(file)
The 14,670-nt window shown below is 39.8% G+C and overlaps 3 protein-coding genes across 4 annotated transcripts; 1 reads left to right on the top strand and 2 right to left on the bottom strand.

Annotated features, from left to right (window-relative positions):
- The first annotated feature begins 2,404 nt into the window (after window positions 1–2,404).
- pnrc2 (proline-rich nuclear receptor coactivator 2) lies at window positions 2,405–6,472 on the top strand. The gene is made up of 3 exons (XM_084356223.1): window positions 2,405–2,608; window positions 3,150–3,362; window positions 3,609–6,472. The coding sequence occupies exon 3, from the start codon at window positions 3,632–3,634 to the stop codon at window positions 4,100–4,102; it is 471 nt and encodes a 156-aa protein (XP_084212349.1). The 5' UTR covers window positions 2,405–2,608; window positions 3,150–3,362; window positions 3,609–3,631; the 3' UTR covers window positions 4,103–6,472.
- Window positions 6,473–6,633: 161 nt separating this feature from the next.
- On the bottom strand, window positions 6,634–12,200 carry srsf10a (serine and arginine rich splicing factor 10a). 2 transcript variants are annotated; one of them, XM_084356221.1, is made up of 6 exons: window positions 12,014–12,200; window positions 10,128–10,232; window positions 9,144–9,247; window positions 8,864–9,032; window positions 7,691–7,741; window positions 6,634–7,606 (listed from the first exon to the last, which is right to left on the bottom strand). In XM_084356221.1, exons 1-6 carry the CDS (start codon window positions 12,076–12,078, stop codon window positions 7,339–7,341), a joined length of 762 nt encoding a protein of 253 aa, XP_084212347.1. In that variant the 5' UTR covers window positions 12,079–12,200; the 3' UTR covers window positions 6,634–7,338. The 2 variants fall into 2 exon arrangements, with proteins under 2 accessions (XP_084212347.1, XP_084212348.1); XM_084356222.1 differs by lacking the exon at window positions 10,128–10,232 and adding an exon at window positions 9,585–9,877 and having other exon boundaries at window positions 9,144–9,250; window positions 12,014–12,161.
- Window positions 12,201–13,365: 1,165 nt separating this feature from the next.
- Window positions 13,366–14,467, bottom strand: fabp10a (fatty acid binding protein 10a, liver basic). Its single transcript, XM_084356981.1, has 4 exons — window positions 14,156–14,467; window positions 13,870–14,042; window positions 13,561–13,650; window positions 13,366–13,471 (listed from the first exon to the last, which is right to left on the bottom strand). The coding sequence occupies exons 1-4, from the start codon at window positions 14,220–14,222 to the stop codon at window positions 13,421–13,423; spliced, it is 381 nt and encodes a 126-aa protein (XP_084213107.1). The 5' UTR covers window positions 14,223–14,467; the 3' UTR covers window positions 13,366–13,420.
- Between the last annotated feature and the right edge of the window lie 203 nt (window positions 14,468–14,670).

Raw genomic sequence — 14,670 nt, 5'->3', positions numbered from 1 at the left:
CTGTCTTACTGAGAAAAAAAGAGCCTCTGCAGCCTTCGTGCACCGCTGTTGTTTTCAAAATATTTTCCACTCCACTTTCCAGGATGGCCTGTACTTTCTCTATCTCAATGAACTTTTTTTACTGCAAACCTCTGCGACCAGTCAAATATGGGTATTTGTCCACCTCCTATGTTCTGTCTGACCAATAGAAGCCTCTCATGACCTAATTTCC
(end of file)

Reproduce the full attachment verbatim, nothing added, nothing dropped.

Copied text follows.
The 14,670-nt window shown below is 39.8% G+C and overlaps 3 protein-coding genes across 4 annotated transcripts; 1 reads left to right on the top strand and 2 right to left on the bottom strand.

Annotated features, from left to right (window-relative positions):
- The first annotated feature begins 2,404 nt into the window (after window positions 1–2,404).
- pnrc2 (proline-rich nuclear receptor coactivator 2) lies at window positions 2,405–6,472 on the top strand. The gene is made up of 3 exons (XM_084356223.1): window positions 2,405–2,608; window positions 3,150–3,362; window positions 3,609–6,472. The coding sequence occupies exon 3, from the start codon at window positions 3,632–3,634 to the stop codon at window positions 4,100–4,102; it is 471 nt and encodes a 156-aa protein (XP_084212349.1). The 5' UTR covers window positions 2,405–2,608; window positions 3,150–3,362; window positions 3,609–3,631; the 3' UTR covers window positions 4,103–6,472.
- Window positions 6,473–6,633: 161 nt separating this feature from the next.
- On the bottom strand, window positions 6,634–12,200 carry srsf10a (serine and arginine rich splicing factor 10a). 2 transcript variants are annotated; one of them, XM_084356221.1, is made up of 6 exons: window positions 12,014–12,200; window positions 10,128–10,232; window positions 9,144–9,247; window positions 8,864–9,032; window positions 7,691–7,741; window positions 6,634–7,606 (listed from the first exon to the last, which is right to left on the bottom strand). In XM_084356221.1, exons 1-6 carry the CDS (start codon window positions 12,076–12,078, stop codon window positions 7,339–7,341), a joined length of 762 nt encoding a protein of 253 aa, XP_084212347.1. In that variant the 5' UTR covers window positions 12,079–12,200; the 3' UTR covers window positions 6,634–7,338. The 2 variants fall into 2 exon arrangements, with proteins under 2 accessions (XP_084212347.1, XP_084212348.1); XM_084356222.1 differs by lacking the exon at window positions 10,128–10,232 and adding an exon at window positions 9,585–9,877 and having other exon boundaries at window positions 9,144–9,250; window positions 12,014–12,161.
- Window positions 12,201–13,365: 1,165 nt separating this feature from the next.
- Window positions 13,366–14,467, bottom strand: fabp10a (fatty acid binding protein 10a, liver basic). Its single transcript, XM_084356981.1, has 4 exons — window positions 14,156–14,467; window positions 13,870–14,042; window positions 13,561–13,650; window positions 13,366–13,471 (listed from the first exon to the last, which is right to left on the bottom strand). The coding sequence occupies exons 1-4, from the start codon at window positions 14,220–14,222 to the stop codon at window positions 13,421–13,423; spliced, it is 381 nt and encodes a 126-aa protein (XP_084213107.1). The 5' UTR covers window positions 14,223–14,467; the 3' UTR covers window positions 13,366–13,420.
- Between the last annotated feature and the right edge of the window lie 203 nt (window positions 14,468–14,670).

Raw genomic sequence — 14,670 nt, 5'->3', positions numbered from 1 at the left:
CTGTCTTACTGAGAAAAAAAGAGCCTCTGCAGCCTTCGTGCACCGCTGTTGTTTTCAAAATATTTTCCACTCCACTTTCCAGGATGGCCTGTACTTTCTCTATCTCAATGAACTTTTTTTACTGCAAACCTCTGCGACCAGTCAAATATGGGTATTTGTCCACCTCCTATGTTCTGTCTGACCAATAGAAGCCTCTCATGACCTAATTTCC